India ponders new law after book questions Gandhi's sex life

The authorities in India are considering making it a criminal offence to insult Mahatma Gandhi after a new biography sparked fresh speculation about his sexual preferences and suggested he once made racist comments.

The Minister of Law and Justice, Moodbidri Veerappa Moily, told reporters yesterday that he was reviewing legislation in order to protect the reputation of a man considered a national icon. "Mahatma Gandhi is revered by millions, not just in India but across the world," he said.

"We can't allow anybody to draw adverse inferences about historical figures and denigrate them. Otherwise history will not forgive us."

The move comes a day after the authorities in the state of Gujarat, where Gandhi lived for a number of years, announced they would ban the book, Great Soul: Mahatma Gandhi and His Struggle with India, written by Pulitzer-prize winning journalist Joseph Lelyveld. "The writer has indulged in the most reprehensible act," claimed the state's chief minister.

Controversies over the man who led the struggle against British rule regularly crop up. Last year the pen and watch maker Mont Blanc was forced to withdraw a £16,000 gold ink pen released to mark the anniversary of his birth that after it was deemed an ostentatious insult to his frugal example.

But the row over Lelyveld's book is one of the oddest. Much of the controversy focuses on reviews of the biography, currently not available in India, and which the author claims are inaccurate.

Among the reviews which created the storm was one by British historian Andrew Roberts, writing in the Wall Street Journal, in which he claimed the biography portrayed the independence leader as "a sexual weirdo, a political incompetent and a fanatical faddist". Other reviews focused on Gandhi's relationship with a German-Jewish architect and amateur body-builder, Hermann Kallenbach, who lived with Gandhi in South Africa for several years in the early 1900s.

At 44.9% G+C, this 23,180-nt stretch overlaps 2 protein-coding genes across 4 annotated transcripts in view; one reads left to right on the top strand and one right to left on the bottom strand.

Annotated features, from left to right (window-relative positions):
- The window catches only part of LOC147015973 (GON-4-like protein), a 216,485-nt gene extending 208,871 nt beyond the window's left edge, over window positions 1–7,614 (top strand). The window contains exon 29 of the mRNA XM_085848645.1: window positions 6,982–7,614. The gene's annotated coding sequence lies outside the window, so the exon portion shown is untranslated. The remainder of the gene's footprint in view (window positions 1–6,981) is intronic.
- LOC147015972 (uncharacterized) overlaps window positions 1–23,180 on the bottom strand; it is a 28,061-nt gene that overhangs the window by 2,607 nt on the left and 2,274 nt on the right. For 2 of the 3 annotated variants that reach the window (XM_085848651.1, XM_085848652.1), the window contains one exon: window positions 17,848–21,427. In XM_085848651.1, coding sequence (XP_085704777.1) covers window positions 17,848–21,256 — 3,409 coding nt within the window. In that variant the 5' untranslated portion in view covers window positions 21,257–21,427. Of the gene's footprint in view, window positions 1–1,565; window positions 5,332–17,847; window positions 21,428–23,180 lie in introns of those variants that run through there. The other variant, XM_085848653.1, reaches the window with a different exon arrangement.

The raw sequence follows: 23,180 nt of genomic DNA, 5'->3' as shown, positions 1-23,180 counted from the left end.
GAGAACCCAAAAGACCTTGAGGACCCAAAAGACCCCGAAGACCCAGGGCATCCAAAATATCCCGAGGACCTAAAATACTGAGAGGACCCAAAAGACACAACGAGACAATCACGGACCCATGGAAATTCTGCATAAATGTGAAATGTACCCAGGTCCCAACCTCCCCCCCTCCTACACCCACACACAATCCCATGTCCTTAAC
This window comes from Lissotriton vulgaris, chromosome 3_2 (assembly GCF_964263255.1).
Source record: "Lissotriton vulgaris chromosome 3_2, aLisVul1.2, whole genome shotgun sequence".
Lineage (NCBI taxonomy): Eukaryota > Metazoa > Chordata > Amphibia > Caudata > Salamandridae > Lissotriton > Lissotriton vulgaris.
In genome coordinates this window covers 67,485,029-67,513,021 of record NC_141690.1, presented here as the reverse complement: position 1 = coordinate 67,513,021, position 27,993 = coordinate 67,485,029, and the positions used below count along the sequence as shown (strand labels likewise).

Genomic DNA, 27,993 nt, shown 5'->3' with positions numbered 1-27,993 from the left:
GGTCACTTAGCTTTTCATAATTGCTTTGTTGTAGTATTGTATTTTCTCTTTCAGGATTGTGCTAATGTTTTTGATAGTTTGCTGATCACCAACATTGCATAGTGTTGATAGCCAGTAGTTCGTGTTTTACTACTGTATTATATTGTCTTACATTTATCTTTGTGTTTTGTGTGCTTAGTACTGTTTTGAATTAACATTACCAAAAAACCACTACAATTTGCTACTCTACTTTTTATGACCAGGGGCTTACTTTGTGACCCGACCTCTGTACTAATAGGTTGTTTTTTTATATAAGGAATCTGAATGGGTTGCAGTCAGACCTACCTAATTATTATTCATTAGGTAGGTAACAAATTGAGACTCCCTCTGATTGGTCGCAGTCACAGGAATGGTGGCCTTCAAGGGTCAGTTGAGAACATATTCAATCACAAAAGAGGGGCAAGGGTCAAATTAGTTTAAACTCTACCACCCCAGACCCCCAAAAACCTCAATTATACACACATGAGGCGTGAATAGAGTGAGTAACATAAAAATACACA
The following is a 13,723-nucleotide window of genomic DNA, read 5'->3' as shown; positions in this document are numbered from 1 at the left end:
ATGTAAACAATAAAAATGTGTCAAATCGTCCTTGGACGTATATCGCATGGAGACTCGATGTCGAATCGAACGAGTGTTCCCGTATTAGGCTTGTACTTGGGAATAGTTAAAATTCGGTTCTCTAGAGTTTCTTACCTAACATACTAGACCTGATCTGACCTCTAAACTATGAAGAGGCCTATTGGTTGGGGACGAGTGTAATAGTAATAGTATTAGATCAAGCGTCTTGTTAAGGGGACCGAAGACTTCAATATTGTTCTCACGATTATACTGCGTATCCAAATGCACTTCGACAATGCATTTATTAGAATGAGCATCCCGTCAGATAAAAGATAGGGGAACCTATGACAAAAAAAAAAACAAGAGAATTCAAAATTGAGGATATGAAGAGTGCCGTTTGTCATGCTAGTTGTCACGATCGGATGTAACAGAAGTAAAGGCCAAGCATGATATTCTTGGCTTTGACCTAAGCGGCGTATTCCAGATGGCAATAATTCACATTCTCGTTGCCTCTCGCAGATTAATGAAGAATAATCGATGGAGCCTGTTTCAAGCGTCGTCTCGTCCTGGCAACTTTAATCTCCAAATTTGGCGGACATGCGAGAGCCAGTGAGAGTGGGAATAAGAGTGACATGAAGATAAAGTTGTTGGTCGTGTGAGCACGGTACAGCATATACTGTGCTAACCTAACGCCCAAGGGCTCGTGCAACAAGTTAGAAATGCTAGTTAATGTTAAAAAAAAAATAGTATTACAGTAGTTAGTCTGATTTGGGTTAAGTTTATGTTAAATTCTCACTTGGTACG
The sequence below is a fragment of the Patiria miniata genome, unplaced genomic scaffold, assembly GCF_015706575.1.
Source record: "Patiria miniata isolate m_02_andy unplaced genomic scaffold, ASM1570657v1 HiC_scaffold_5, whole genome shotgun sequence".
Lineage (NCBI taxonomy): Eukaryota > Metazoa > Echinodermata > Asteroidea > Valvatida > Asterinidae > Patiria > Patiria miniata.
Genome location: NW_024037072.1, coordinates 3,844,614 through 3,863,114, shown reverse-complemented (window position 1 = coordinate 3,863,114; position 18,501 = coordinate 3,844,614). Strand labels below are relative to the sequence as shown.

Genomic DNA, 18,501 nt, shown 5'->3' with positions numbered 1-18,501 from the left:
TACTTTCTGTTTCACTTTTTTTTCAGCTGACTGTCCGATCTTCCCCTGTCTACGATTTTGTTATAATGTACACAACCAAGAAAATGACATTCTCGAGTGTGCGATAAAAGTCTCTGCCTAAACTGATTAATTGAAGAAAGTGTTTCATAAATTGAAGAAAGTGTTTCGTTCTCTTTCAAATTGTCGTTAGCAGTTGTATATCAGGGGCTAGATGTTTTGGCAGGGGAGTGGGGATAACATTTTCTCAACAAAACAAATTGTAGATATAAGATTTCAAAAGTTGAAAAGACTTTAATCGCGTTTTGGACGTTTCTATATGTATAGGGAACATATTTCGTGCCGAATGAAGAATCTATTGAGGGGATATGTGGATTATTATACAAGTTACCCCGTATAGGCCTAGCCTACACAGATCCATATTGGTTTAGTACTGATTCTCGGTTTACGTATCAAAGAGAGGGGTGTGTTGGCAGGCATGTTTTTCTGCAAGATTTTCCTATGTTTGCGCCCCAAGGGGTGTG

The reviews suggest Lelyveld's book concludes that the "Great Soul" was bisexual and highlights sections which detail Gandhi's habit of sleeping naked with his 17-year-old niece in order to test his control over his carnal urges.

However, other reviewers found Lelyveld's book much less sensational and the author issued a statement in which he said: "I do not allege that Gandhi is racist or bisexual. The word 'racist' is used once to characterise comments by Gandhi early in his stay in South Africa... the chapter in no way concludes that he was a racist or offers any suggestion of it." The Law Minister said officials were looking at amending the National Honour Act of 1971, which protects the Indian constitution and its flag. But the decision, first reported by the Indian Express, has been the basis for sharp debate about whether such a move would undermine freedom of expression.

Among those who have opposed an amendment is Tushar Gandhi, a great grandson of the independence leader. Last night, Mr Gandhi told The Independent: "I strongly feel that no book or opinion should be censored. They should be, and can be, countered, but they should not be gagged. It goes against our constitutional guarantee of freedom of speech and threatens the freedom of the individual."

Although Gandhi is held in high regard for his crucial role in leading the peaceful struggle to win independence, some of his beliefs and actions have been questioned by academics and historians, in particular his views on caste. In his review, Roberts recalls that BR Ambedkar, a contemporary of Gandhi and who spoke out on behalf of the country's Dalits or Untouchables, described Gandhi as "devious and untrustworthy".

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